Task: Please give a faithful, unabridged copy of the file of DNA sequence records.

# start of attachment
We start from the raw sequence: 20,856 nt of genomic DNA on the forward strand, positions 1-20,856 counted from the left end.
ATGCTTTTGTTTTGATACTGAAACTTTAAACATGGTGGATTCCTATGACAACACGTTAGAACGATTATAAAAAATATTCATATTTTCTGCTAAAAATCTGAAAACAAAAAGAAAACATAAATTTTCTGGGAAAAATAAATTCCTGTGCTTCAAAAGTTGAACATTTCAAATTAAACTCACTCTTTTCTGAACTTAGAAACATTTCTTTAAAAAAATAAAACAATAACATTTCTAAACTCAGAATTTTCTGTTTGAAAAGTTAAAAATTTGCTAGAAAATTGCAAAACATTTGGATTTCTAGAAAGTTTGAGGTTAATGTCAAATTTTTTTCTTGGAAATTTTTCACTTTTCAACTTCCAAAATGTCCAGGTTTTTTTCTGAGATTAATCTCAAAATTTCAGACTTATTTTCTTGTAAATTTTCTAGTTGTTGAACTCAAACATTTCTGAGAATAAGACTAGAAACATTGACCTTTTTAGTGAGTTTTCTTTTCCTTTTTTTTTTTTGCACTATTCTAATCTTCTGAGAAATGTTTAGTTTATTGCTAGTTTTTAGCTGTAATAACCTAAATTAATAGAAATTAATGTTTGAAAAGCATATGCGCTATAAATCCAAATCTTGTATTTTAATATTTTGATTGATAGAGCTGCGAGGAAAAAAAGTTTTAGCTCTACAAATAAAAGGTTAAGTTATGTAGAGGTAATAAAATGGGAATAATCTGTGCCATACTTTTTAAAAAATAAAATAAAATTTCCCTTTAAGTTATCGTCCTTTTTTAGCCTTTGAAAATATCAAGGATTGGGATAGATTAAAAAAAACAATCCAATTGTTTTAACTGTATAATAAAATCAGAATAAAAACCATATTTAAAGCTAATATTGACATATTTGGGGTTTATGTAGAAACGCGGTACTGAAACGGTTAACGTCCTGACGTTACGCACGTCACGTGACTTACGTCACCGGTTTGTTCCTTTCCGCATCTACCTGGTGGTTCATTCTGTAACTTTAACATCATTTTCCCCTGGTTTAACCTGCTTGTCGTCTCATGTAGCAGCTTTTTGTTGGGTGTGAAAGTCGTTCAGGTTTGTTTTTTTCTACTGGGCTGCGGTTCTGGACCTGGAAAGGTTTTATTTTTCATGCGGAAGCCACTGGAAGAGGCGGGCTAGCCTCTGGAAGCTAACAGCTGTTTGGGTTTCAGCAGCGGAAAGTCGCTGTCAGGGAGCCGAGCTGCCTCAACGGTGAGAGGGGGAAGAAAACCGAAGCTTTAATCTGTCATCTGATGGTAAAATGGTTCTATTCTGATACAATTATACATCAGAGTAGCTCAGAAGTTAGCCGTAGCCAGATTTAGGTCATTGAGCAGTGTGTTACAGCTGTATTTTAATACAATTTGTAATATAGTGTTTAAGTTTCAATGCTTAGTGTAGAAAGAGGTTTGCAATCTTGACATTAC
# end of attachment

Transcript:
We start from the raw sequence: 20,856 nt of genomic DNA on the forward strand, positions 1-20,856 counted from the left end.
ATGCTTTTGTTTTGATACTGAAACTTTAAACATGGTGGATTCCTATGACAACACGTTAGAACGATTATAAAAAATATTCATATTTTCTGCTAAAAATCTGAAAACAAAAAGAAAACATAAATTTTCTGGGAAAAATAAATTCCTGTGCTTCAAAAGTTGAACATTTCAAATTAAACTCACTCTTTTCTGAACTTAGAAACATTTCTTTAAAAAAATAAAACAATAACATTTCTAAACTCAGAATTTTCTGTTTGAAAAGTTAAAAATTTGCTAGAAAATTGCAAAACATTTGGATTTCTAGAAAGTTTGAGGTTAATGTCAAATTTTTTTCTTGGAAATTTTTCACTTTTCAACTTCCAAAATGTCCAGGTTTTTTTCTGAGATTAATCTCAAAATTTCAGACTTATTTTCTTGTAAATTTTCTAGTTGTTGAACTCAAACATTTCTGAGAATAAGACTAGAAACATTGACCTTTTTAGTGAGTTTTCTTTTCCTTTTTTTTTTTTGCACTATTCTAATCTTCTGAGAAATGTTTAGTTTATTGCTAGTTTTTAGCTGTAATAACCTAAATTAATAGAAATTAATGTTTGAAAAGCATATGCGCTATAAATCCAAATCTTGTATTTTAATATTTTGATTGATAGAGCTGCGAGGAAAAAAAGTTTTAGCTCTACAAATAAAAGGTTAAGTTATGTAGAGGTAATAAAATGGGAATAATCTGTGCCATACTTTTTAAAAAATAAAATAAAATTTCCCTTTAAGTTATCGTCCTTTTTTAGCCTTTGAAAATATCAAGGATTGGGATAGATTAAAAAAAACAATCCAATTGTTTTAACTGTATAATAAAATCAGAATAAAAACCATATTTAAAGCTAATATTGACATATTTGGGGTTTATGTAGAAACGCGGTACTGAAACGGTTAACGTCCTGACGTTACGCACGTCACGTGACTTACGTCACCGGTTTGTTCCTTTCCGCATCTACCTGGTGGTTCATTCTGTAACTTTAACATCATTTTCCCCTGGTTTAACCTGCTTGTCGTCTCATGTAGCAGCTTTTTGTTGGGTGTGAAAGTCGTTCAGGTTTGTTTTTTTCTACTGGGCTGCGGTTCTGGACCTGGAAAGGTTTTATTTTTCATGCGGAAGCCACTGGAAGAGGCGGGCTAGCCTCTGGAAGCTAACAGCTGTTTGGGTTTCAGCAGCGGAAAGTCGCTGTCAGGGAGCCGAGCTGCCTCAACGGTGAGAGGGGGAAGAAAACCGAAGCTTTAATCTGTCATCTGATGGTAAAATGGTTCTATTCTGATACAATTATACATCAGAGTAGCTCAGAAGTTAGCCGTAGCCAGATTTAGGTCATTGAGCAGTGTGTTACAGCTGTATTTTAATACAATTTGTAATATAGTGTTTAAGTTTCAATGCTTAGTGTAGAAAGAGGTTTGCAATCTTGACATTAC